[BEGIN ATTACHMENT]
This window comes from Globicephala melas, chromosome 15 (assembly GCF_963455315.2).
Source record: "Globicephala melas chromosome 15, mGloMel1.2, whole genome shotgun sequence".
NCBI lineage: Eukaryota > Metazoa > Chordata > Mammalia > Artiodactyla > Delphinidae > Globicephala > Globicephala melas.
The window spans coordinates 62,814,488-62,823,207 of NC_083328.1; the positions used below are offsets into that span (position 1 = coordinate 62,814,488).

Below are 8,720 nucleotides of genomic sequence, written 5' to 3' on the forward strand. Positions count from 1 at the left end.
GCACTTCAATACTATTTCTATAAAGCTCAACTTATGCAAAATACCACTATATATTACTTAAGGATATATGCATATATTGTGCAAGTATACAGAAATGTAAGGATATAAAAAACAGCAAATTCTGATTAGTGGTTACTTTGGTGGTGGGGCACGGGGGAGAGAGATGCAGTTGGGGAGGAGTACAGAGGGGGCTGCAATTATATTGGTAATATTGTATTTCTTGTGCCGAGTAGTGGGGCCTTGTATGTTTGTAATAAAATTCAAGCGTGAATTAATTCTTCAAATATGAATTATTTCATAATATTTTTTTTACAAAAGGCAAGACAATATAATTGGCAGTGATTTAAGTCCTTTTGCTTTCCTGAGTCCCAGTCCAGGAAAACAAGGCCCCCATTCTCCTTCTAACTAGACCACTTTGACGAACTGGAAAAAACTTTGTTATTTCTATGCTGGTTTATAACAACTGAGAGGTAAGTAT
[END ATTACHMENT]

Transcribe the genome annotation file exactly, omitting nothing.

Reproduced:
This window comes from Globicephala melas, chromosome 15 (assembly GCF_963455315.2).
Source record: "Globicephala melas chromosome 15, mGloMel1.2, whole genome shotgun sequence".
NCBI lineage: Eukaryota > Metazoa > Chordata > Mammalia > Artiodactyla > Delphinidae > Globicephala > Globicephala melas.
The window spans coordinates 62,814,488-62,823,207 of NC_083328.1; the positions used below are offsets into that span (position 1 = coordinate 62,814,488).

Below are 8,720 nucleotides of genomic sequence, written 5' to 3' on the forward strand. Positions count from 1 at the left end.
GCACTTCAATACTATTTCTATAAAGCTCAACTTATGCAAAATACCACTATATATTACTTAAGGATATATGCATATATTGTGCAAGTATACAGAAATGTAAGGATATAAAAAACAGCAAATTCTGATTAGTGGTTACTTTGGTGGTGGGGCACGGGGGAGAGAGATGCAGTTGGGGAGGAGTACAGAGGGGGCTGCAATTATATTGGTAATATTGTATTTCTTGTGCCGAGTAGTGGGGCCTTGTATGTTTGTAATAAAATTCAAGCGTGAATTAATTCTTCAAATATGAATTATTTCATAATATTTTTTTTACAAAAGGCAAGACAATATAATTGGCAGTGATTTAAGTCCTTTTGCTTTCCTGAGTCCCAGTCCAGGAAAACAAGGCCCCCATTCTCCTTCTAACTAGACCACTTTGACGAACTGGAAAAAACTTTGTTATTTCTATGCTGGTTTATAACAACTGAGAGGTAAGTAT